A huge shout out to all the folks who produce the News Bulletin each week. The paper was named the best community newspaper in British Columbia at the B.C. and Yukon Community News Media Association Ma Murray Awards, winning the General Excellence Award in the largest circulation category, 31,000 and higher. It’s a first since 2011 that the News Bulletin has won the General Excellence Award. Way to go gang. MORE

The deputy leader of the Green Party of Canada will spend an additional 48 days in jail following sentencing in BC Supreme Court in Nanaimo on Wednesday. Angela Davidson, 38, was sentenced to 60 days in jail with credit for 12 days served and 75 hours of community service after being found guilty earlier this year on seven counts of contempt of court. Justice Christopher Hinkson said Davidson continued violating the court injunction after her first arrest for contempt. The charges stem from incidents in the Fairy Creek watershed and old-growth forests from May 2021 to January 2022. Green Party of Canada leader Elizabeth May was in the courtroom. MORE

UPDATE - Gasoline prices have soared again, hitting $2.070 at some Nanaimo stations today. Pprices in the Lower mainland climbed nine cents Thursday morning hitting $2.179 at some stations. Hold on, a further six-cent increase is expected on Friday. MORE

UPDATE – A wildfire evacuation order near Chetwynd has been downgraded, but people living in the Pine River area are still being told to be ready to leave at a moment’s notice due to the Widmare Creek wildfire. Officials had issued the order Wednesday night due to the fire burning near Highway 97, about 10 kilometres southwest of Chetwynd. As of Thursday, the fire was 50 hectares in size, and remained classified as “out of control.” MORE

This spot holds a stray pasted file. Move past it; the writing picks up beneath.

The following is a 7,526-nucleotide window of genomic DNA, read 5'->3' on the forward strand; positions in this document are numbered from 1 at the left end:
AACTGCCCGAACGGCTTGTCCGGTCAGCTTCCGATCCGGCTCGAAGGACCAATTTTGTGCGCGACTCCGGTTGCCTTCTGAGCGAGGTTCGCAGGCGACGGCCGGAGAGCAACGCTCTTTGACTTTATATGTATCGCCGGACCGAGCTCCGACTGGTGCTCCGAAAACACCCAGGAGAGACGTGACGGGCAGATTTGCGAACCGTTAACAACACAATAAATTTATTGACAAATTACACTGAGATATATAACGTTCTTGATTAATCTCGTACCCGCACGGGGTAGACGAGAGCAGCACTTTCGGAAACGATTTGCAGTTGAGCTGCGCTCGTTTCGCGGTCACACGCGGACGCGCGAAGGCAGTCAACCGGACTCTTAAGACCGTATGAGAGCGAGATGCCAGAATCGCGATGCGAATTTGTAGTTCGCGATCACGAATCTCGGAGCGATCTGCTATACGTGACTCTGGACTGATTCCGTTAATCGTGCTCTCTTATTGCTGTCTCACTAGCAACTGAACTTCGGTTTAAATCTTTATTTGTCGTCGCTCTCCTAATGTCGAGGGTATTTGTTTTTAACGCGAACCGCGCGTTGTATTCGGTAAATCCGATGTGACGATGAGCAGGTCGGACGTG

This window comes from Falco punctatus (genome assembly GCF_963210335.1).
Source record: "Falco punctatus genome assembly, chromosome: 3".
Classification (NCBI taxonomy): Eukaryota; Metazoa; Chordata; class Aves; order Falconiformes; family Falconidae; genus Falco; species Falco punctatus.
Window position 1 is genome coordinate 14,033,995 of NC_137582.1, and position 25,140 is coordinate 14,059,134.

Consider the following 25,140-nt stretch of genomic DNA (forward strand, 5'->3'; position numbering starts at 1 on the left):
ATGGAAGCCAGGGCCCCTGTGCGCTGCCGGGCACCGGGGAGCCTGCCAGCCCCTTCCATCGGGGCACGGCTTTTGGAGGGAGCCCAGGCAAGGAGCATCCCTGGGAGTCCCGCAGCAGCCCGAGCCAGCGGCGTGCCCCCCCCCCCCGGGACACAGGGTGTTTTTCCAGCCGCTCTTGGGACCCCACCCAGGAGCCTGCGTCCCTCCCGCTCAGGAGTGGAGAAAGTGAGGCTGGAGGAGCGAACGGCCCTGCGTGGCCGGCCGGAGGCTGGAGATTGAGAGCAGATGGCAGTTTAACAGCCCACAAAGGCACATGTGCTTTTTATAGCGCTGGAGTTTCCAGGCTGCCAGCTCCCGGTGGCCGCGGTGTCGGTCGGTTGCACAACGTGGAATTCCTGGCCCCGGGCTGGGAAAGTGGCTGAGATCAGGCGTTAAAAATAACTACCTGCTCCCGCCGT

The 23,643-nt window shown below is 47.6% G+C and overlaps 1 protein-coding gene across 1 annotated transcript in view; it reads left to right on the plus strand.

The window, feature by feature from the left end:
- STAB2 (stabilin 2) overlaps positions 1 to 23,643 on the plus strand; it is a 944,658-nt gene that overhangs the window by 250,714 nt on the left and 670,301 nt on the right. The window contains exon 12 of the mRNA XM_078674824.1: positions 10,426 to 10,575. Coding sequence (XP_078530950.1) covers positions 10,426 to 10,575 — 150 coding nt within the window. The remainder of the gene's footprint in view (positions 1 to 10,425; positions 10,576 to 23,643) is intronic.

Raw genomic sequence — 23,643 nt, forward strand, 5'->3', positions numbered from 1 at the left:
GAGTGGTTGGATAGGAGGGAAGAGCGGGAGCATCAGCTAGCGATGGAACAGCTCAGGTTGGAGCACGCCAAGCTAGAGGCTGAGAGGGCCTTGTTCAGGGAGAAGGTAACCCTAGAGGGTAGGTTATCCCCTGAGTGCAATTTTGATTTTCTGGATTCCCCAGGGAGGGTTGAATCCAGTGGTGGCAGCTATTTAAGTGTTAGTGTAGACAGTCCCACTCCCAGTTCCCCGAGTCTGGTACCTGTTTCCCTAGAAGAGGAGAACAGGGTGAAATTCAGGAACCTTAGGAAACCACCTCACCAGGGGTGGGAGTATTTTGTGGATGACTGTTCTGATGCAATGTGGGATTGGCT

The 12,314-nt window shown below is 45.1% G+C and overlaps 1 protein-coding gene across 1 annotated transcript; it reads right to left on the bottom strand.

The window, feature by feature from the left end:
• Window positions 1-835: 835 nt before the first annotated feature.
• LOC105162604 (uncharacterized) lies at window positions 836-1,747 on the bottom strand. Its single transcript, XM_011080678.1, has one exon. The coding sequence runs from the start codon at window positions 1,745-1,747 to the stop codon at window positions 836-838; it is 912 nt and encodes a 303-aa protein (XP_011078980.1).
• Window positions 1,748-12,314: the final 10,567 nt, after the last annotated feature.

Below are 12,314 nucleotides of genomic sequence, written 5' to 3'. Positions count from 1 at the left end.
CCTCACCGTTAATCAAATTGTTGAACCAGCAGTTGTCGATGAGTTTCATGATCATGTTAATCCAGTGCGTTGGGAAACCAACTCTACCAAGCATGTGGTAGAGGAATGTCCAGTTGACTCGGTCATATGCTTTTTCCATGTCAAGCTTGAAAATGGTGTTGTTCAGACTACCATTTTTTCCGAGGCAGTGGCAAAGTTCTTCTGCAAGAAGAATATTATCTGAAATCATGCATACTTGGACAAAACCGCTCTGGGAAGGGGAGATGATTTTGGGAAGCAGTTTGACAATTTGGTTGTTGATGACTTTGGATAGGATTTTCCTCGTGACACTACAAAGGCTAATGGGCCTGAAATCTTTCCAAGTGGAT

THE MONEY TREE - $5.2 million in Community Gaming Grants will be shared among 62 organizations for capital projects that will improve quality of life in B.C. communities.

This year's funding also includes:

* $250,000 for seismic upgrades at the Errington War Memorial Hall;

* $250,000 to replace artificial turf field at Braefoot Park to Lakehill Soccer Association’

* $130,000 for a water tender truck for firefighting on Saturna Island;

* $89,691 for commercial-grade kitchen equipment at the Shelbourne Community Kitchen Society;

* $80,000 for building renovations at the Multicultural and Immigrant Services Association of North Vancouver Island; and

* $62,920 to replace the gymnastics floor at the Duncan Dynamics Gymnastics Club.

The funding is part of $140 million provided annually through Community Gaming Grants to not-for-profit organizations.

QUOTABLE – The naked truth is always better than a well-dressed lie.

April 24, 2024

Electricity demand for data centres

raises new questions for city council

The recent focus on electricity demands of cryptocurrencies and artificial intelligence data centres around the world should raise new questions about rezoning for a data centre on East Wellington Road last April. The bylaw rezoned the properties to I3 with data centre as a site-specific permitted use. The application did not go into specifics of the data to be processed. That could put a severe demand on our electricity supply on Vancouver Island. The city still has a second kick at the can as a development permit application has not been made. PERSPECTIVE